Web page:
So overall, how hard is it really to make $100 a month in passive income from stocks and shares? Well, it kind of just depends on how hard is it for you to make $5,000, $7,500, or $12,000 in savings and put them into a stock market index fund, and crucially, this is money that you shouldn't need to touch in the next 5 to 10 years, at least. So basically, how easy is it for you to make that sort of money obviously varies massively depending on which country you're in and what your circumstances are and what your job is. But if you're in the UK or the US, where the median, kind of average salaries are around about $50,000, something like that, then, again, depending on your circumstances, it's not that hot to get $10,000 in savings. Obviously, if you're supporting a family of 15 people on $50,000, it's different. If you're a single person, again, it's different, but I'm gonna give this roughly a 3/5 star rating for difficulty of getting $100 a month. Obviously, if you live in a country like India, where the average salary is $3,600 a year, it's very, very difficult to make $10,000 in savings overall.

    Finally, the third category in our Side Hustle Assessment Matrix is how hard is it to maintain this income once you've set it up in the first place. And we're gonna give this a 1/5, because once you've got the money in, you just like set it and forget it. And it's not that hard to maintain. There are other sources of passive income that require higher degrees of maintenance over time, but stocks and shares is a very, very easy way to make passive income, and to use my personal example, these days, my stocks and shares portfolio, which I've been investing in since 2015, is now worth around about $350,000. And the vast majority of that is in the S&P 500 index fund. Now, I can't be bothered to work out the actual inflation adjusted returns for that. But again, if we assume a very, very rough average of 10% a year, then that average is out to around $682 per week in purely passive income.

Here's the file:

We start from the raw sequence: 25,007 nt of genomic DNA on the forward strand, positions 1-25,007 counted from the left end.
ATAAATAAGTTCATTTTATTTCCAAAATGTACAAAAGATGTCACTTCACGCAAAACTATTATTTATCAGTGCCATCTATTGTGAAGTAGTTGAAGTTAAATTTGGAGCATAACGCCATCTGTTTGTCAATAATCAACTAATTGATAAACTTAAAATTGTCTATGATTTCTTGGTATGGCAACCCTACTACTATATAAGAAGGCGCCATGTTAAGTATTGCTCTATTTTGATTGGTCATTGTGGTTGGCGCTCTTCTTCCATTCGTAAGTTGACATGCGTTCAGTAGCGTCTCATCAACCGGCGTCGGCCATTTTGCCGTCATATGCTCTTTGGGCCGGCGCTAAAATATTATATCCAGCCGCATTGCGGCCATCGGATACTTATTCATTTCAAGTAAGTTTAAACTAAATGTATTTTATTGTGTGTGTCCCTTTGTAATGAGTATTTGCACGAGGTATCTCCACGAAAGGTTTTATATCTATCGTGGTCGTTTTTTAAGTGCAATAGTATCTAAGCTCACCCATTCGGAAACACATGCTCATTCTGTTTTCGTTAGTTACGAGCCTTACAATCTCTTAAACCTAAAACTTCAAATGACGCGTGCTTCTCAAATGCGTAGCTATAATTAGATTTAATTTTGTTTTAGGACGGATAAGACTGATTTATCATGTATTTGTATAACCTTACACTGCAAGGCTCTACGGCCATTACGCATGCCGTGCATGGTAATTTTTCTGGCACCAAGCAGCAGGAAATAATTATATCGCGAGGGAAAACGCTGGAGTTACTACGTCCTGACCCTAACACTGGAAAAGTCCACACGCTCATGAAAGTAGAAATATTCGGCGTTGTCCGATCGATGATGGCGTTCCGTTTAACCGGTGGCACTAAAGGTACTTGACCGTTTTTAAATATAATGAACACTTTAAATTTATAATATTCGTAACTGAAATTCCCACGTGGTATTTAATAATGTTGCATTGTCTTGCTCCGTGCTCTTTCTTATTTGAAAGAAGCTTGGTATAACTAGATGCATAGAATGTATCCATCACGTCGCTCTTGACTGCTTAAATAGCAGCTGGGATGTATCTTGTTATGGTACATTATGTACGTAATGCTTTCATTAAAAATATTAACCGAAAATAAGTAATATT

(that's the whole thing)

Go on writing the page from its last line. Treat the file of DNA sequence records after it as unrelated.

2. Starting a YouTube Channel:

    Starting a YouTube channel can be a lucrative venture for generating passive income, but it requires dedication and effort to succeed. Let's break it down using our Side Hustle Assessment Matrix.

    Ease of Starting:

    Starting a YouTube channel is straightforward, earning a rating of four out of five stars. You simply create an account, upload videos (even using your phone), and you're off. However, creating quality content that attracts viewers is the real challenge.

    Earning Potential:

    Achieving monetization on YouTube, requiring 1,000 subscribers and 4,000 hours of watch time, is a significant hurdle. It typically takes time and consistency to reach this milestone. Making substantial money—say $100 a month—requires around 50,000 views per month, equating to about 12,500 views per video if you upload weekly. It's a steep climb, earning this aspect a rating of four out of five stars.

    Effort to Maintain:

    Initially, gaining those first 1,000 subscribers is the toughest part, but once achieved, growth becomes more manageable as you refine your content and strategy. Therefore, maintenance effort is rated two out of five stars.

    In my experience, it took 70 videos before generating any significant income from YouTube AdSense. Nowadays, the channel earns around $12,000 a month, primarily from older videos, demonstrating the potential for passive income. While not entirely passive due to regular uploads, it still offers a substantial return on investment.

    In conclusion, while starting a YouTube channel is relatively easy, making substantial passive income from it is challenging but rewarding in the long run. With dedication and perseverance, it can become a significant revenue stream.